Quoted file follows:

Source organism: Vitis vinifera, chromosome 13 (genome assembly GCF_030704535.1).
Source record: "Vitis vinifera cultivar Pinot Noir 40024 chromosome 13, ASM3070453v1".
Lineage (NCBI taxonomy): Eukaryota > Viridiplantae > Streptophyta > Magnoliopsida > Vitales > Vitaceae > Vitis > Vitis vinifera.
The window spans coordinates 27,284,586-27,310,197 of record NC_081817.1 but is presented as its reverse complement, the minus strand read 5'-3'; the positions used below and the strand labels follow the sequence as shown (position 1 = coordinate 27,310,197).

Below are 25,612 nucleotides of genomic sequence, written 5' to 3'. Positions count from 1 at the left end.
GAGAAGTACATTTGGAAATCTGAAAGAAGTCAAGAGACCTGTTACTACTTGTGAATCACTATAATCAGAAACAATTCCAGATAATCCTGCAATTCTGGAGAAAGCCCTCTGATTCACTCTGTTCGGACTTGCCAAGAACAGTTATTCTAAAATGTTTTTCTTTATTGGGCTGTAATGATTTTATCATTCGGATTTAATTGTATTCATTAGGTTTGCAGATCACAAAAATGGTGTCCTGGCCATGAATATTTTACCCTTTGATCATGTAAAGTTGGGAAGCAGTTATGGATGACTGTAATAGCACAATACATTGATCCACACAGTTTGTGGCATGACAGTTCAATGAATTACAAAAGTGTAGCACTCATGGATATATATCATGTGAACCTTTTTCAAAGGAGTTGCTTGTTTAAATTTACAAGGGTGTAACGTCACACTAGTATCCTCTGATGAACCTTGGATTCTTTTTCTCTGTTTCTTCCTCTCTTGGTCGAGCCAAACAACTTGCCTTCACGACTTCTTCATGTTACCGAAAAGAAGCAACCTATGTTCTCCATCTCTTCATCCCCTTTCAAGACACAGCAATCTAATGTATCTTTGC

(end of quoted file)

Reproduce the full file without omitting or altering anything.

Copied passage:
Source organism: Vitis vinifera, chromosome 13 (genome assembly GCF_030704535.1).
Source record: "Vitis vinifera cultivar Pinot Noir 40024 chromosome 13, ASM3070453v1".
Lineage (NCBI taxonomy): Eukaryota > Viridiplantae > Streptophyta > Magnoliopsida > Vitales > Vitaceae > Vitis > Vitis vinifera.
The window spans coordinates 27,284,586-27,310,197 of record NC_081817.1 but is presented as its reverse complement, the minus strand read 5'-3'; the positions used below and the strand labels follow the sequence as shown (position 1 = coordinate 27,310,197).

Below are 25,612 nucleotides of genomic sequence, written 5' to 3'. Positions count from 1 at the left end.
GAGAAGTACATTTGGAAATCTGAAAGAAGTCAAGAGACCTGTTACTACTTGTGAATCACTATAATCAGAAACAATTCCAGATAATCCTGCAATTCTGGAGAAAGCCCTCTGATTCACTCTGTTCGGACTTGCCAAGAACAGTTATTCTAAAATGTTTTTCTTTATTGGGCTGTAATGATTTTATCATTCGGATTTAATTGTATTCATTAGGTTTGCAGATCACAAAAATGGTGTCCTGGCCATGAATATTTTACCCTTTGATCATGTAAAGTTGGGAAGCAGTTATGGATGACTGTAATAGCACAATACATTGATCCACACAGTTTGTGGCATGACAGTTCAATGAATTACAAAAGTGTAGCACTCATGGATATATATCATGTGAACCTTTTTCAAAGGAGTTGCTTGTTTAAATTTACAAGGGTGTAACGTCACACTAGTATCCTCTGATGAACCTTGGATTCTTTTTCTCTGTTTCTTCCTCTCTTGGTCGAGCCAAACAACTTGCCTTCACGACTTCTTCATGTTACCGAAAAGAAGCAACCTATGTTCTCCATCTCTTCATCCCCTTTCAAGACACAGCAATCTAATGTATCTTTGC